Create an A-list of contacts you can access quickly for advice and assistance with problem solving. "You want your employer to see you as a valuable resource with other contacts," says Jaime Velasquez, assistant director of the office of career services at the University of Illinois at Chicago. "Once people know that you can just pick up the phone and talk to someone and get it done, it makes you more valuable."
Now might not be the time to ask your company to pay for special courses to update or expand your job skills. But it could be worth footing the bill for them yourself. What you learn could make you more valuable in your current job. And if you do get laid off, it might help you snag that next one.
When times are tough you might feel like putting your head in the sand, but that won't keep you top of mind with decision makers. So this might not be a good time to work from home or take a lot of vacation days.
You have to give to get, and you will be in a better position at work if key decision makers feel as though they owe you for all your hard work, rather than the other way around.
In an AP-Gfk poll of 1,001 adults earlier this year, 47 percent of respondents said they were worried about losing their jobs. Unfortunately, the stress of worrying can make your worst fears come true. Too much stress can impair your job performance and damage other people's perception of you. That combination can, in itself, make you more vulnerable in a downsizing.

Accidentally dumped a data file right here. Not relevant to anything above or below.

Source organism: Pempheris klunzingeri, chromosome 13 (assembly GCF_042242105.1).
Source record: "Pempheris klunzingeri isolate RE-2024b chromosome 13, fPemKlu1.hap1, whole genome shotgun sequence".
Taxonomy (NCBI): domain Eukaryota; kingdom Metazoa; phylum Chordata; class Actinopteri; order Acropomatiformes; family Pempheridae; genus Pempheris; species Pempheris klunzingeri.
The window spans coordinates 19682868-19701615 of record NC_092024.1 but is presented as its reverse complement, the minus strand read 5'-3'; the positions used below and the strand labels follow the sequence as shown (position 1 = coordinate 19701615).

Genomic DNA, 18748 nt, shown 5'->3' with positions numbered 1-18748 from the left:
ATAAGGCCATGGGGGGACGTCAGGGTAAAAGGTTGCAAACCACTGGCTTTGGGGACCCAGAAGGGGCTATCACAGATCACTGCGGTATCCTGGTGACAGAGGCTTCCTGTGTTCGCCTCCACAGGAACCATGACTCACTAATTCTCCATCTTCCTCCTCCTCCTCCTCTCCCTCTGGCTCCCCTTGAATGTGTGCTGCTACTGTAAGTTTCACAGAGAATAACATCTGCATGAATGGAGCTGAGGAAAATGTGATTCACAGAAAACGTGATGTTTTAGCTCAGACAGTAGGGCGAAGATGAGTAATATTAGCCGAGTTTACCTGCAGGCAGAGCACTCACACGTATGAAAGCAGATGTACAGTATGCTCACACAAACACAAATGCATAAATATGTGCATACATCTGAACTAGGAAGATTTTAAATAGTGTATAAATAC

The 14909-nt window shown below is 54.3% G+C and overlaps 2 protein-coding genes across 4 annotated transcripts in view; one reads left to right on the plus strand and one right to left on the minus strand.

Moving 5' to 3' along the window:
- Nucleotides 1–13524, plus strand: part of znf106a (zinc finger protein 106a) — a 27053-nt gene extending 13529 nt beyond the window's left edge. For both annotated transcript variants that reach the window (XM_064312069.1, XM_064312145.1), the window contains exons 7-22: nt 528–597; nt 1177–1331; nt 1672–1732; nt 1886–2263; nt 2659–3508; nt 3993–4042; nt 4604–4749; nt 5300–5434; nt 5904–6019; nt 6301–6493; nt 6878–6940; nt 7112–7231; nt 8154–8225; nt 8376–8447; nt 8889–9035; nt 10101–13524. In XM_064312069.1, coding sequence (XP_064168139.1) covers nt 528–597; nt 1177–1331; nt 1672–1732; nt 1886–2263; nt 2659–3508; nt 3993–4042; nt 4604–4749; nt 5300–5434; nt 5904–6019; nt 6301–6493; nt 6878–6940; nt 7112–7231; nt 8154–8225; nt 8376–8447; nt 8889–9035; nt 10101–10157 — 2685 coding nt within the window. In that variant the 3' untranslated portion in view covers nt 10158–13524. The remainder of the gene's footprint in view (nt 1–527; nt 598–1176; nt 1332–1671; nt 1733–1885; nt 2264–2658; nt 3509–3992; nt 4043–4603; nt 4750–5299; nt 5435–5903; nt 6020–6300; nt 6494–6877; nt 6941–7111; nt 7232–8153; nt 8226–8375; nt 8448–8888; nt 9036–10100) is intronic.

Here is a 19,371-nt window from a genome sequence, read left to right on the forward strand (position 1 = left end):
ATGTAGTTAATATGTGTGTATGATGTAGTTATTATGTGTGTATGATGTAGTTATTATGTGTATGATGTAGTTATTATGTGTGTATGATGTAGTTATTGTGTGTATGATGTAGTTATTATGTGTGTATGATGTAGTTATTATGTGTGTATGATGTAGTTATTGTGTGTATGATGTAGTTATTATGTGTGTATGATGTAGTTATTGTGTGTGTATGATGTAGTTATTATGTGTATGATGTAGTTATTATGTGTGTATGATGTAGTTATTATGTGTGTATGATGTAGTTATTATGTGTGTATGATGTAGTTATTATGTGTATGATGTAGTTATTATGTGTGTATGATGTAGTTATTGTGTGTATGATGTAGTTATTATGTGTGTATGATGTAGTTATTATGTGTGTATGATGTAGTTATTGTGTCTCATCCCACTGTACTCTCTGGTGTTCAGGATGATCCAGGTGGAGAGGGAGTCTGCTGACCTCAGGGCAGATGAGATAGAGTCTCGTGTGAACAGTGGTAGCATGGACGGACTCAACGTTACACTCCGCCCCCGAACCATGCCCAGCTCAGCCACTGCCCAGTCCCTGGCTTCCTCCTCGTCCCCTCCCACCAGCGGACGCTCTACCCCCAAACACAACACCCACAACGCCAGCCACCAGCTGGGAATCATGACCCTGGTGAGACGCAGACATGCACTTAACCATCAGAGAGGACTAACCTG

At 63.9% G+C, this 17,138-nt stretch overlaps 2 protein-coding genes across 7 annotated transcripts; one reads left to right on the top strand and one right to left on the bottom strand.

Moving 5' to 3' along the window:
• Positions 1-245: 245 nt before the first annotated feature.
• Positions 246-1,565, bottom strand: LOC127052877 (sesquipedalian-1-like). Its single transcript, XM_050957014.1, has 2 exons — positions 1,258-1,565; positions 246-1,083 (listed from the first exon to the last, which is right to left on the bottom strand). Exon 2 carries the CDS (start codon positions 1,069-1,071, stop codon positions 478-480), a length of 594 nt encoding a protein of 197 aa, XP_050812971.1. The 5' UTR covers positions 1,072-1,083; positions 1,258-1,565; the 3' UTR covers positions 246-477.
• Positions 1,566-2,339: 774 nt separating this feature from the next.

Some layoffs are inevitable, no matter what you do. But in today's economy, there is every reason to try to hold on to the job you have. Beyond recession-proofing your job, you might even give your career a boost.
That's what happened to Wodynski. Her boss later acknowledged that the threat of a layoff had loomed, just as she had feared. She avoided the hatchet, and all the work she did to keep her job made her more valuable. A few months later she left to take a new, better-paying job as the executive director of another trade association.